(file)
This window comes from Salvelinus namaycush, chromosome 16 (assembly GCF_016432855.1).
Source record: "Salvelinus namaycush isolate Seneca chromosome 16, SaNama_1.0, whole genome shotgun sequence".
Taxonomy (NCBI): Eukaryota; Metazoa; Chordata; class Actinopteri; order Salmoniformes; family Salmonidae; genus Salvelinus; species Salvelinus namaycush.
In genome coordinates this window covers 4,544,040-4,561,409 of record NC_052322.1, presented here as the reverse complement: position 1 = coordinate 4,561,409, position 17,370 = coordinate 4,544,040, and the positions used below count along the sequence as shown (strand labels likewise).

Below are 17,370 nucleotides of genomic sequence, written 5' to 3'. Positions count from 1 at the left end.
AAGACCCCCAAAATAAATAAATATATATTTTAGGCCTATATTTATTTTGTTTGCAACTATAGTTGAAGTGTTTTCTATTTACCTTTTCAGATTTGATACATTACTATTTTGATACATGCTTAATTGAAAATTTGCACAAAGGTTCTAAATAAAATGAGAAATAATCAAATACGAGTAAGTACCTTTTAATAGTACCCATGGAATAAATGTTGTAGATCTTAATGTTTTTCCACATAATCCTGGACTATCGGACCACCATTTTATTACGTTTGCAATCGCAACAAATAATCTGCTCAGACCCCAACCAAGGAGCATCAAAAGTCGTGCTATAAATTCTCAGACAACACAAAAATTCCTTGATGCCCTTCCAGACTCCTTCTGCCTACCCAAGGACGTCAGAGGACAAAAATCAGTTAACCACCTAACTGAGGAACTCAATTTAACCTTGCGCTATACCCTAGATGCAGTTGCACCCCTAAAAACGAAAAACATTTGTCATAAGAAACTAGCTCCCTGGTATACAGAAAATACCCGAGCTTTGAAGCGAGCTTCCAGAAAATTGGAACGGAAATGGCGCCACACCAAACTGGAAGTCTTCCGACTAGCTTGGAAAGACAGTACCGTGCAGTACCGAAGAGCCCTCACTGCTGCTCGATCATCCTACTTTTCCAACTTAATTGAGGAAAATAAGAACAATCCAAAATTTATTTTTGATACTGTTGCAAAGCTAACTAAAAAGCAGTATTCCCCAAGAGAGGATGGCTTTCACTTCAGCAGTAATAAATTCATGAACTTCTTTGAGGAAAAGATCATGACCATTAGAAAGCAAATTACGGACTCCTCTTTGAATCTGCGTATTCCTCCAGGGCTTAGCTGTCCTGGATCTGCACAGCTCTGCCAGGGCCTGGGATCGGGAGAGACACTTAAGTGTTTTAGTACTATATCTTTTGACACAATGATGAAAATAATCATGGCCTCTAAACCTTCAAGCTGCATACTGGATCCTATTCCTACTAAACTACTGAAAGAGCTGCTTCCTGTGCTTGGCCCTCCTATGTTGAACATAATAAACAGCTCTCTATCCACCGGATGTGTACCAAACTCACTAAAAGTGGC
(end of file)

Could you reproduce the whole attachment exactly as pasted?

This window comes from Salvelinus namaycush, chromosome 16 (assembly GCF_016432855.1).
Source record: "Salvelinus namaycush isolate Seneca chromosome 16, SaNama_1.0, whole genome shotgun sequence".
Taxonomy (NCBI): Eukaryota; Metazoa; Chordata; class Actinopteri; order Salmoniformes; family Salmonidae; genus Salvelinus; species Salvelinus namaycush.
In genome coordinates this window covers 4,544,040-4,561,409 of record NC_052322.1, presented here as the reverse complement: position 1 = coordinate 4,561,409, position 17,370 = coordinate 4,544,040, and the positions used below count along the sequence as shown (strand labels likewise).

Below are 17,370 nucleotides of genomic sequence, written 5' to 3'. Positions count from 1 at the left end.
AAGACCCCCAAAATAAATAAATATATATTTTAGGCCTATATTTATTTTGTTTGCAACTATAGTTGAAGTGTTTTCTATTTACCTTTTCAGATTTGATACATTACTATTTTGATACATGCTTAATTGAAAATTTGCACAAAGGTTCTAAATAAAATGAGAAATAATCAAATACGAGTAAGTACCTTTTAATAGTACCCATGGAATAAATGTTGTAGATCTTAATGTTTTTCCACATAATCCTGGACTATCGGACCACCATTTTATTACGTTTGCAATCGCAACAAATAATCTGCTCAGACCCCAACCAAGGAGCATCAAAAGTCGTGCTATAAATTCTCAGACAACACAAAAATTCCTTGATGCCCTTCCAGACTCCTTCTGCCTACCCAAGGACGTCAGAGGACAAAAATCAGTTAACCACCTAACTGAGGAACTCAATTTAACCTTGCGCTATACCCTAGATGCAGTTGCACCCCTAAAAACGAAAAACATTTGTCATAAGAAACTAGCTCCCTGGTATACAGAAAATACCCGAGCTTTGAAGCGAGCTTCCAGAAAATTGGAACGGAAATGGCGCCACACCAAACTGGAAGTCTTCCGACTAGCTTGGAAAGACAGTACCGTGCAGTACCGAAGAGCCCTCACTGCTGCTCGATCATCCTACTTTTCCAACTTAATTGAGGAAAATAAGAACAATCCAAAATTTATTTTTGATACTGTTGCAAAGCTAACTAAAAAGCAGTATTCCCCAAGAGAGGATGGCTTTCACTTCAGCAGTAATAAATTCATGAACTTCTTTGAGGAAAAGATCATGACCATTAGAAAGCAAATTACGGACTCCTCTTTGAATCTGCGTATTCCTCCAGGGCTTAGCTGTCCTGGATCTGCACAGCTCTGCCAGGGCCTGGGATCGGGAGAGACACTTAAGTGTTTTAGTACTATATCTTTTGACACAATGATGAAAATAATCATGGCCTCTAAACCTTCAAGCTGCATACTGGATCCTATTCCTACTAAACTACTGAAAGAGCTGCTTCCTGTGCTTGGCCCTCCTATGTTGAACATAATAAACAGCTCTCTATCCACCGGATGTGTACCAAACTCACTAAAAGTGGC